To access the configuration interface, type about:config into the Firefox’s URL bar.

Before it lets you in, the system will ask that you acknowledge that you could make things go wrong by changing certain settings, if you don’t know what you’re doing.

Click the “I’ll be careful, I promise!” button to continue to the configuration settings.



When you open the interface, you will see a great number of adjustable options.



Although it may appear complicated, this interface is in fact very simple to use.

Stop Scanning of Downloads Against Viruses

Firefox’s default option is to scan each file that you download for viruses.  It would actually be a very useful option if you didn’t have any anti-virus software already installed that performs this task.  Assuming that you do have an anti-virus program installed, we will turn off this duplicate function in Firefox.

To go to this setting, you need to type the following line into the filter bar: browser.download.manager.scanWhenDone

This feature is turned on by default in Firefox. We will turn it off by double-clicking the above entry line. It will become bolded and allow you to change the Value. You need to change the Value from ‘true’ (on) to ‘false’ (off).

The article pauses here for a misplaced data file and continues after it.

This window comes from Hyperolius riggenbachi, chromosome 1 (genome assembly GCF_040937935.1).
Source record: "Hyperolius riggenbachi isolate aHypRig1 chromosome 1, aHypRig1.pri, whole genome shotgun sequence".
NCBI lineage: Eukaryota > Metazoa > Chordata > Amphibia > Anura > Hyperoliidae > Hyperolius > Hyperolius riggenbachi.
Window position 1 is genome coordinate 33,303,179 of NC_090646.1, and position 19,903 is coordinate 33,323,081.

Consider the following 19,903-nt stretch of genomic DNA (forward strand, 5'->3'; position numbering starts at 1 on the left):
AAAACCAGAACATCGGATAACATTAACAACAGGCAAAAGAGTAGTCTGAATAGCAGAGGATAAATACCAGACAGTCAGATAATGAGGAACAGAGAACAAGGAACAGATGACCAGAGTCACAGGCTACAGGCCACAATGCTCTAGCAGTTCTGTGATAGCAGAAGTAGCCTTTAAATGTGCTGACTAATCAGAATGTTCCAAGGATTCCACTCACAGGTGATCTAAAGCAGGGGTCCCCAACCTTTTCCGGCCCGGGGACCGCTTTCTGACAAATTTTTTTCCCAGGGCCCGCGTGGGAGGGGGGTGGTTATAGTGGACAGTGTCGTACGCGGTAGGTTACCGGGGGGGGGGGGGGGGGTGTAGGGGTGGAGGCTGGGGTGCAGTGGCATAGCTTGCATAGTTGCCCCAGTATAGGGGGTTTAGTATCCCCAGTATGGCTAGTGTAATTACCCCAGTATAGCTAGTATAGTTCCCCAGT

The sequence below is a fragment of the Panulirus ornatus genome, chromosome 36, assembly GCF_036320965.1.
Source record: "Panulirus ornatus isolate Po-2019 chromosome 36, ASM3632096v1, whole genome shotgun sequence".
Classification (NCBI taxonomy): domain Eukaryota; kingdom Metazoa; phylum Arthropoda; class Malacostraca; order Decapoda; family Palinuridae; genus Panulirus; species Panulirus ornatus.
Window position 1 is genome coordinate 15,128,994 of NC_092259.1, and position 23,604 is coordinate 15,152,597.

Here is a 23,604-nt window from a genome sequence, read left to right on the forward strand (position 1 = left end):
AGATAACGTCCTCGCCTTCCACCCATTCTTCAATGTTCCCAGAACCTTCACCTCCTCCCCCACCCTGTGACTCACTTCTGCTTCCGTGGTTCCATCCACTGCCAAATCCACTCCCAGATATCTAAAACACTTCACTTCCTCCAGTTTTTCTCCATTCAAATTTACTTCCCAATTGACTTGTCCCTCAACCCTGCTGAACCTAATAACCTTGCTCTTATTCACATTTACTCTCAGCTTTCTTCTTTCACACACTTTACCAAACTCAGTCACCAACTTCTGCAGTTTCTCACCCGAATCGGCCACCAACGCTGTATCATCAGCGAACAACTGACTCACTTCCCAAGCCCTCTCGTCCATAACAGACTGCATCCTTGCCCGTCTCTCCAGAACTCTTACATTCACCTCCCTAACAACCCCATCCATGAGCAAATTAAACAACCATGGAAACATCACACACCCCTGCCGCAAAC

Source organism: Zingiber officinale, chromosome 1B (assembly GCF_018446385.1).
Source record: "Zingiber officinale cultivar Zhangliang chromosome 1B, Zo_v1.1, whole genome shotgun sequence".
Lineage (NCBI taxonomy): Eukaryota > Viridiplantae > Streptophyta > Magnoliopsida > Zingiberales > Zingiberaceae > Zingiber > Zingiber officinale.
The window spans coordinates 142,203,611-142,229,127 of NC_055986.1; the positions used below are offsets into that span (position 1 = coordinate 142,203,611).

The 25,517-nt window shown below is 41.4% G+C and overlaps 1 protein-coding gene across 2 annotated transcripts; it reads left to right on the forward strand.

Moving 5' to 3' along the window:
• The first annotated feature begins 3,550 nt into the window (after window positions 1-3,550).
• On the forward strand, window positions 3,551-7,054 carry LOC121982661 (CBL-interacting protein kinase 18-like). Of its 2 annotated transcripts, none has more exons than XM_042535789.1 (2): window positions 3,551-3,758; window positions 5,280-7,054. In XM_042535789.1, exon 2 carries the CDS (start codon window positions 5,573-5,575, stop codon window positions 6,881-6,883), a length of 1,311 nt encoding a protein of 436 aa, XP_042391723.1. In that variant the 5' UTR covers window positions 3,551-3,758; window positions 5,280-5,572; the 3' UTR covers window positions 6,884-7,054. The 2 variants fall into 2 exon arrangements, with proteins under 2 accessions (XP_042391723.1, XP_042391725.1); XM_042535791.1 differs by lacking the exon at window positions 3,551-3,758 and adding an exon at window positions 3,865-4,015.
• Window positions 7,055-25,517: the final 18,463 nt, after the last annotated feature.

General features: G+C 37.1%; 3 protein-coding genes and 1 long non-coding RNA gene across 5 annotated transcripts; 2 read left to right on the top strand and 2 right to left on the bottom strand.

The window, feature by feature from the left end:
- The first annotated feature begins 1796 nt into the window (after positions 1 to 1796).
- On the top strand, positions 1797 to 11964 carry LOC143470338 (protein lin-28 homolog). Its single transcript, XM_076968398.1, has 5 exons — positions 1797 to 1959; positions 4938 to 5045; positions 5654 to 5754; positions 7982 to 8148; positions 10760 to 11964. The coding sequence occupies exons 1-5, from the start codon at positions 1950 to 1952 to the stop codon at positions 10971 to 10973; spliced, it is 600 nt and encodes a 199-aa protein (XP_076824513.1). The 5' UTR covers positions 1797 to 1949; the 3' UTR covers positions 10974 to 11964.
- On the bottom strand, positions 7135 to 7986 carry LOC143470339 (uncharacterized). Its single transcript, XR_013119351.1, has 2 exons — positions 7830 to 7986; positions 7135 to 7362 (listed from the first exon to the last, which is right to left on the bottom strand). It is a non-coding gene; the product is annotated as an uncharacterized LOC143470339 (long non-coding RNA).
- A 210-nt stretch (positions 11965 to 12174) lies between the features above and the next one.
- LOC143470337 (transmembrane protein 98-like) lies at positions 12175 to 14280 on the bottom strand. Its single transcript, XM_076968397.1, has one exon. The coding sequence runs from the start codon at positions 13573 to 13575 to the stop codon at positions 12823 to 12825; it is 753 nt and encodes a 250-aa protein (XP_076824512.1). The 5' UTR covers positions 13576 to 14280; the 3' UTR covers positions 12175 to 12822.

You will also see another entry under the changed one:

You don’t need to change it, just leave it on ‘true’.


Turn Off 4-second Countdown in Extension Installations


Annoying 4-second countdown appears by default every time when you try to install some new extension.


It is completely pointless as you will still need to click on ‘Install’ one the countdown finishes. By turning this setting off, you just won’t need to wait 4 seconds to do it.

Type the following line into the filter bar: security.dialog_enable_delay   and then double-click on it to change the value.


This value is set at 2000 milliseconds by default.  Change it to 0 (zero), and you will never have to wait for those 4 seconds again.

To be continued


General, How-to tips & tricks

You are here: Home » General » How to Speed up Web Browsing in Firefox With about:config Settings – Pt.2

29 Jun 2012

How to Speed up Web Browsing in Firefox With about:config Settings – Pt.2

In today’s blog installment we will explore additional ways you can edit Firefox’s about:config settings to speed up your browsing experience.

Enable Pipelining

In Firefox, pipelining is disabled by default. It just sends a request, waits for a response, and sends another request after that and so on back and forth. With pipeline turned on, Firefox sends multiple simultaneous requests to the web server, and doesn’t wait for a response.  It will deal with the responses in the same order they were requested.